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Reversing Kidney Disease Naturally


Sleep is how our bodies restore themselves. Yet, even though it is so important, our society is very sleep deprived. At the very least, you should be getting eight hours each night. Any less than that can contribute to increased overall irritability and increased stress. While the quantity of sleep that you get is important, it is the quality of that sleep that is equally, if not more important.
Reversing Kidney Disease Naturally

When we are sleeping, there are changes occurring in our bodies. We are in a state of deep relaxation and regeneration. Our blood pressure should be at the lowest point of the day and our sleep should be restorative; we should wake up feeling refreshed.

For those with sleep apnea, however, their sleep is anything but restorative. It is interrupted; they may have periods where they stop breathing - apneas - or mini-periods where their breathing pattern is interrupted for less then a second. People with sleep apnea are often obese and they may have high blood pressure and kidney problems, as well. Sleep apnea is probably one of the most under diagnosed conditions in our country and is a common cause of high blood pressure that may be difficult to control.

If you have sleep apnea, your body may not be getting the necessary oxygen it needs at night. When that happens, your heart works harder, your blood pressure goes up, your quality of sleep suffers, and I believe the kidneys are also forced to work harder.

The worse the degree of sleep apnea, the worse the symptoms the sufferer will experience. At its extreme, people who have sleep apnea and their significant others will complain of nonstop snoring, and occasionally, of stopped breathing. Sufferers will wake up in the morning feeling very tired and can fall asleep at the drop of a dime anytime during the day. This is especially dangerous if the person has a long drive to work in the mornings or operates heavy machinery. For many people, the symptoms are not as dramatic. In my practice I recommend that anyone with high blood pressure that is resistant to treatment be evaluated for sleep apnea, even if they are not obese.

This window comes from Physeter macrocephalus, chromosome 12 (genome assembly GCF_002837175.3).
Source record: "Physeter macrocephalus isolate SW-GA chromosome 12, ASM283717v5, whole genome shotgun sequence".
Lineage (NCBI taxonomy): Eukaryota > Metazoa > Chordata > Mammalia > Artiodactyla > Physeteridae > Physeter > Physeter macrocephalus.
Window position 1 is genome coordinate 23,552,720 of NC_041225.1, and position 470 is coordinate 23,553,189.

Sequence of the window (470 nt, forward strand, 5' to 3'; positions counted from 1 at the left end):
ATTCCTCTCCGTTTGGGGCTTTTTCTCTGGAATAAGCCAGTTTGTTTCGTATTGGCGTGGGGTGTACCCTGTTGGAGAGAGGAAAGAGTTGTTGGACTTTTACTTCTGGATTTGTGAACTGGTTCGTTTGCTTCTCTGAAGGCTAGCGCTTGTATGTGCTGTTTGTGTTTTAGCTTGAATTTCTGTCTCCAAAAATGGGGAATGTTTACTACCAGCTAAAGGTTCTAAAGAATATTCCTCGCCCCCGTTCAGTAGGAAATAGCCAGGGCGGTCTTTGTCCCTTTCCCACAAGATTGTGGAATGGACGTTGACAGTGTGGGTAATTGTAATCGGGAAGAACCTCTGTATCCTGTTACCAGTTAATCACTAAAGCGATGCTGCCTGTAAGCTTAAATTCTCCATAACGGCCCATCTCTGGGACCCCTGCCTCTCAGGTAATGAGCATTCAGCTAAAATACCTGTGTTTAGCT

If your doctor suspects that you have sleep apnea, you will be asked to undergo a test called a polysomnography (poly-sam- na-grafie), or sleep study. This type of testing occurs at a dedicated center called a sleep lab. The test is usually performed overnight, when the pattern of your sleeping can be closely monitored to determine if you have sleep apnea.

If you are diagnosed, there are a few different treatment options, the first of which is weight loss. Shedding some excess pounds can dramatically improve the quality of your sleep and reduce the degree of the sleep apnea. Second, you may be asked to refrain from alcohol as this can worsen the apneic symptoms. Third, you may be asked to get fitted for a type of oxygen mask called a continuous positive airway pressure (CPAP) that provides necessary oxygen while you sleep. For some, these masks are cumbersome and can disrupt sleep even more, though. Another option, if you have either a large uvula (you-view-la) - the punching bag type thing in the back of your mouth - or large tonsils, is to see a doctor who specializes in disorders of the ears, nose, and throat. He may decide to remove them as they may be obstructing your breathing.

The take-home message is this: Getting diagnosed and treated can save your life, likely help your blood pressure, and help both your kidney and overall health. To find out more, you can check out Reversing Kidney Disease Naturally.